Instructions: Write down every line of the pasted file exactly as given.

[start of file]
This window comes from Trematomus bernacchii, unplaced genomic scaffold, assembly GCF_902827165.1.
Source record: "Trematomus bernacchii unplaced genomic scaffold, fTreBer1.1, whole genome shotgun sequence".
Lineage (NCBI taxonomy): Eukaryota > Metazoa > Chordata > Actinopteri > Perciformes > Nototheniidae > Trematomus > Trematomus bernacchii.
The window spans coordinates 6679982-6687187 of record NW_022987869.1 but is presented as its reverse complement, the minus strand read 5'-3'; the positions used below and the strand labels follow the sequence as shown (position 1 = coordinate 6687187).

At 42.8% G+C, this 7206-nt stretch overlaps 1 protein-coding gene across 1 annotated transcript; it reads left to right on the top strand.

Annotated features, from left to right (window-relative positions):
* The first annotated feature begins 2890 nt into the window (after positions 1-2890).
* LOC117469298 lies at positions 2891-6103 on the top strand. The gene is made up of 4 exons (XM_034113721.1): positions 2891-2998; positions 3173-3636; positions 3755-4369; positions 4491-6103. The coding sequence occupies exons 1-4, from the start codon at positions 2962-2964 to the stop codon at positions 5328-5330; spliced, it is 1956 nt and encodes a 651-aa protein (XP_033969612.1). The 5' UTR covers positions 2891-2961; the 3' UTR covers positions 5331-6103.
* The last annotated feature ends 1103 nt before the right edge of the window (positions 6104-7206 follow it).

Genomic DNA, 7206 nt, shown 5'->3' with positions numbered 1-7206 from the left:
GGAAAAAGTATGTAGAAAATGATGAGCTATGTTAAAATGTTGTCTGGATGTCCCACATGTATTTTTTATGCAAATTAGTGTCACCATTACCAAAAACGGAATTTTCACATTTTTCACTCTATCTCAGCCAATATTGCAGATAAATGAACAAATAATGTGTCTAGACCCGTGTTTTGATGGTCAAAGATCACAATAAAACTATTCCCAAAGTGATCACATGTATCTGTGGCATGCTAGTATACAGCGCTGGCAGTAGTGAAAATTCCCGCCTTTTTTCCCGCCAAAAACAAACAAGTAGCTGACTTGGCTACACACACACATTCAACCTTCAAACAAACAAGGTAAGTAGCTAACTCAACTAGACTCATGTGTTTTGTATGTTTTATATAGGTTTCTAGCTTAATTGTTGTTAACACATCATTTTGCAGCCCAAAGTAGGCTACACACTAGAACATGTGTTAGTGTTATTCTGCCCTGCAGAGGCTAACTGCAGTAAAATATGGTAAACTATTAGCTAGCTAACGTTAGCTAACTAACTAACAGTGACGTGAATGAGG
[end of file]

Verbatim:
This window comes from Trematomus bernacchii, unplaced genomic scaffold, assembly GCF_902827165.1.
Source record: "Trematomus bernacchii unplaced genomic scaffold, fTreBer1.1, whole genome shotgun sequence".
Lineage (NCBI taxonomy): Eukaryota > Metazoa > Chordata > Actinopteri > Perciformes > Nototheniidae > Trematomus > Trematomus bernacchii.
The window spans coordinates 6679982-6687187 of record NW_022987869.1 but is presented as its reverse complement, the minus strand read 5'-3'; the positions used below and the strand labels follow the sequence as shown (position 1 = coordinate 6687187).

At 42.8% G+C, this 7206-nt stretch overlaps 1 protein-coding gene across 1 annotated transcript; it reads left to right on the top strand.

Annotated features, from left to right (window-relative positions):
* The first annotated feature begins 2890 nt into the window (after positions 1-2890).
* LOC117469298 lies at positions 2891-6103 on the top strand. The gene is made up of 4 exons (XM_034113721.1): positions 2891-2998; positions 3173-3636; positions 3755-4369; positions 4491-6103. The coding sequence occupies exons 1-4, from the start codon at positions 2962-2964 to the stop codon at positions 5328-5330; spliced, it is 1956 nt and encodes a 651-aa protein (XP_033969612.1). The 5' UTR covers positions 2891-2961; the 3' UTR covers positions 5331-6103.
* The last annotated feature ends 1103 nt before the right edge of the window (positions 6104-7206 follow it).

Genomic DNA, 7206 nt, shown 5'->3' with positions numbered 1-7206 from the left:
GGAAAAAGTATGTAGAAAATGATGAGCTATGTTAAAATGTTGTCTGGATGTCCCACATGTATTTTTTATGCAAATTAGTGTCACCATTACCAAAAACGGAATTTTCACATTTTTCACTCTATCTCAGCCAATATTGCAGATAAATGAACAAATAATGTGTCTAGACCCGTGTTTTGATGGTCAAAGATCACAATAAAACTATTCCCAAAGTGATCACATGTATCTGTGGCATGCTAGTATACAGCGCTGGCAGTAGTGAAAATTCCCGCCTTTTTTCCCGCCAAAAACAAACAAGTAGCTGACTTGGCTACACACACACATTCAACCTTCAAACAAACAAGGTAAGTAGCTAACTCAACTAGACTCATGTGTTTTGTATGTTTTATATAGGTTTCTAGCTTAATTGTTGTTAACACATCATTTTGCAGCCCAAAGTAGGCTACACACTAGAACATGTGTTAGTGTTATTCTGCCCTGCAGAGGCTAACTGCAGTAAAATATGGTAAACTATTAGCTAGCTAACGTTAGCTAACTAACTAACAGTGACGTGAATGAGG